Jet Set Radio Future: A Review
March 8, 2010 § Leave a comment
Note: I never owned an original Xbox, and as such never played JSRF as it was meant to be played. This review is one of the game played with the 360’s less than perfect backwards compatibility. I’m fully aware some of the issues I experienced weren’t present in the original, but I’ve only got my personal experience to go on when it comes to this. Taking such matters into account simply isn’t possible.
As it is however, the setting is pleasant, almost whimsical. In a not-to-distant Tokyo a fascist dictator has come into power, intent on making every citizen a slave to his unimaginative, generic take on what art should be. As a result of this several graffiti gangs – all of which sporting inline skates, a fact that’s never really explained – pop up, intent on covering the city in paint and restoring its urban beauty.
Whilst the story does pave the way for many encounters with a very Nazi-esque police force later in the game, initially it tends towards the tedious, and sometimes even the frustrating. A very common task you’ll be presented with is to enter a new area and cover predesignated spots with graffiti. The act of squeezing off paint cans and seeing predefined pieces of artwork pepper the walls is enjoyable enough by itself, but when you’re asked to repeat this task several times over there’s more than a little sense of the grind setting in.
Actually spraying the graffiti is only half the battle though, the other half being just getting to the place. Here, billboards and railings are your best friends, the former providing a means to wall ride and propel yourself around corners, and the latter allowing you to scale sets of stairs. Largely these actions are automated, so it’s just a case of lining yourself up with whatever it is you need to hit, and this removes an awful amount of the frustration-factor, but can also add a host of other difficulties when you’d rather your skates land on the floor than be stuck in a difficult to exit grind.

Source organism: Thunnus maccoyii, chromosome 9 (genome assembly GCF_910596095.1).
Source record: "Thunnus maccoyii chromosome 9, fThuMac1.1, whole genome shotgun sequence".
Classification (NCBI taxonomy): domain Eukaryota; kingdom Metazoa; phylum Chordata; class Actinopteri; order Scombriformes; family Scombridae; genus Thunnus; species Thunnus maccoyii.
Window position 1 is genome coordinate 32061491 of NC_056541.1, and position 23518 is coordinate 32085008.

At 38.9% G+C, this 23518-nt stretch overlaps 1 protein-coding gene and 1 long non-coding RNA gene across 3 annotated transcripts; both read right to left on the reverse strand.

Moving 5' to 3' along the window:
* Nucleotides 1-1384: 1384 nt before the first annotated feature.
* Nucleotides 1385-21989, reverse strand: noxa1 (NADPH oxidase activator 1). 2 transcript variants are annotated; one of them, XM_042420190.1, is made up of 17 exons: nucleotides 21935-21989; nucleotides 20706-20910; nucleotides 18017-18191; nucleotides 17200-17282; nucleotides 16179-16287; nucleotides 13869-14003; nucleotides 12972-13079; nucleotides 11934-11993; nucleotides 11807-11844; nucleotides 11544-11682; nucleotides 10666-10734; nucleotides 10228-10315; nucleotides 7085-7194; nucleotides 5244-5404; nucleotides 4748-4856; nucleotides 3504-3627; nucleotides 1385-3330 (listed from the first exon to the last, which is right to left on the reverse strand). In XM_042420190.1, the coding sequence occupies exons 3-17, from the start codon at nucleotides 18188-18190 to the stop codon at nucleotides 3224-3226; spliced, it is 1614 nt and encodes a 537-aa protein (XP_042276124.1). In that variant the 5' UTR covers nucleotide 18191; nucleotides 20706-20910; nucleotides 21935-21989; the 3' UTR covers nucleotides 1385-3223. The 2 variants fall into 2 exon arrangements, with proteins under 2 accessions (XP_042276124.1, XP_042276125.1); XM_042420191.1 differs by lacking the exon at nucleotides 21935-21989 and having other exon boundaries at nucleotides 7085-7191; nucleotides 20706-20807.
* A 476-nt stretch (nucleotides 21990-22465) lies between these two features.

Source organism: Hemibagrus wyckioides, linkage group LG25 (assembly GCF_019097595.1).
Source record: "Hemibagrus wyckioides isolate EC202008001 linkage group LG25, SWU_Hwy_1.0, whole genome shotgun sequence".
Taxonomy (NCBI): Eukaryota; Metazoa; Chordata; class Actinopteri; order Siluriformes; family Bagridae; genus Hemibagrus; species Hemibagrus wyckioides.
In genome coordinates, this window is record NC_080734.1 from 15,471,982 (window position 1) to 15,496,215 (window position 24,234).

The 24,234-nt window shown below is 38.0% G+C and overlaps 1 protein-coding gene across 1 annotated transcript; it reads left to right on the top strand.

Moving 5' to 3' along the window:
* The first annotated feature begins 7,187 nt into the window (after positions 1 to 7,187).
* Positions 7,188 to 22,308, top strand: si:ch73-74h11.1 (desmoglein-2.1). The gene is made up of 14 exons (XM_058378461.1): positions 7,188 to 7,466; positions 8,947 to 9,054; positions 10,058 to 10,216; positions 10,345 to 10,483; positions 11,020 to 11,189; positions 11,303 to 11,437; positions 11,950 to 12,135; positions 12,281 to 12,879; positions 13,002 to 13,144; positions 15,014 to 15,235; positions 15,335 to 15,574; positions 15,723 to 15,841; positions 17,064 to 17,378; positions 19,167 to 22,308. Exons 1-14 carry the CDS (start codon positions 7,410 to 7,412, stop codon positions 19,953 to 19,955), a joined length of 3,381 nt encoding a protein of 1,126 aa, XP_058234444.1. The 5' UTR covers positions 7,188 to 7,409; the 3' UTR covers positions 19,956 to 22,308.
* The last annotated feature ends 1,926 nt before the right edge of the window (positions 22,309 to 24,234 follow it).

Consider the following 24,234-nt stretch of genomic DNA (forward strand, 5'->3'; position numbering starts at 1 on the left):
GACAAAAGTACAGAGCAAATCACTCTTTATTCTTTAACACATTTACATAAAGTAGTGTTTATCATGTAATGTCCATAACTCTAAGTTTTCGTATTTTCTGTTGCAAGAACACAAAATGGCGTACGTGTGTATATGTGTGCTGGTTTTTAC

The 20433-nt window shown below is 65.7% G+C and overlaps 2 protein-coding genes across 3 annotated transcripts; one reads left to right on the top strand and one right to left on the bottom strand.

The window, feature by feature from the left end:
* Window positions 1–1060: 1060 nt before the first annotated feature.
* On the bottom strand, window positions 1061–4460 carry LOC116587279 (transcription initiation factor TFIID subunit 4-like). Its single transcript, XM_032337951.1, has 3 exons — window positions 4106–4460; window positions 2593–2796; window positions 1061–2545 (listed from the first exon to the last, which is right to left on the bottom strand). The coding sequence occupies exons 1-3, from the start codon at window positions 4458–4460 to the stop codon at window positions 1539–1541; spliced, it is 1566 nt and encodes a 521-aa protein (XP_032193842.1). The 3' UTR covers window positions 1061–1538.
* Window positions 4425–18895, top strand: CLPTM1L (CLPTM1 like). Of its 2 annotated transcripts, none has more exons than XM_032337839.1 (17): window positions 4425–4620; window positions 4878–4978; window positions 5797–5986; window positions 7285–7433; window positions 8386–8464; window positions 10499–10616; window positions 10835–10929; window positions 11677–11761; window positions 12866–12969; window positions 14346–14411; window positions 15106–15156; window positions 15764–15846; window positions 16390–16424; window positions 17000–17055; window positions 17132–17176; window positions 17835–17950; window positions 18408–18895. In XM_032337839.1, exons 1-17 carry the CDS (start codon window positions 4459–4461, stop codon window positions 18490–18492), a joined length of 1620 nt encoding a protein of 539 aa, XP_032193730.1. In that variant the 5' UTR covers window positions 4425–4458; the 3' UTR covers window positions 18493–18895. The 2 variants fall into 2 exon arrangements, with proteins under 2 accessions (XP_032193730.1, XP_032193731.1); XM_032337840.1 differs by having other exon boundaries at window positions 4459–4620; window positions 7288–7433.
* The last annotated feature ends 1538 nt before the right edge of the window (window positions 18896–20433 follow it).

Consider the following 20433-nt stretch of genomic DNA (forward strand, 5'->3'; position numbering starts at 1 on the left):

An automatically adjusting camera causes problems for exactly the same reason. For the most part you can leave the camera alone, safe in the knowledge that it will center itself behind you once you start moving, but in cases when you’re standing still, lining yourself up for a particularly taxing jump, it feels like it takes far too long to get the camera looking where you want it to. These problems pale in comparison to the ‘set-piece’ camera however, when the game feels it necessary to take camera control away from you. In one case (when you’re skating around a cylindrical grind rail) the camera actually pans backwards, making the jump out of the grind much more taxing than it should otherwise be.
Minor annoyances simply cannot mar your entire experience with Jet Set Radio Future when the core skating component feels so right so consistently however. It feels good merely skating along the flat pavements Tokyo has to offer, and the fact that there’s a basic trick system in there (along with a button that allows you to skate backwards) when high scores play next to no part in this game adds to this sense of innocent fun the whole game exudes. Ultimately there isn’t a point to much of the stuff you’ll end up doing in Jet Set Radio Future, but you have fun doing it anyway.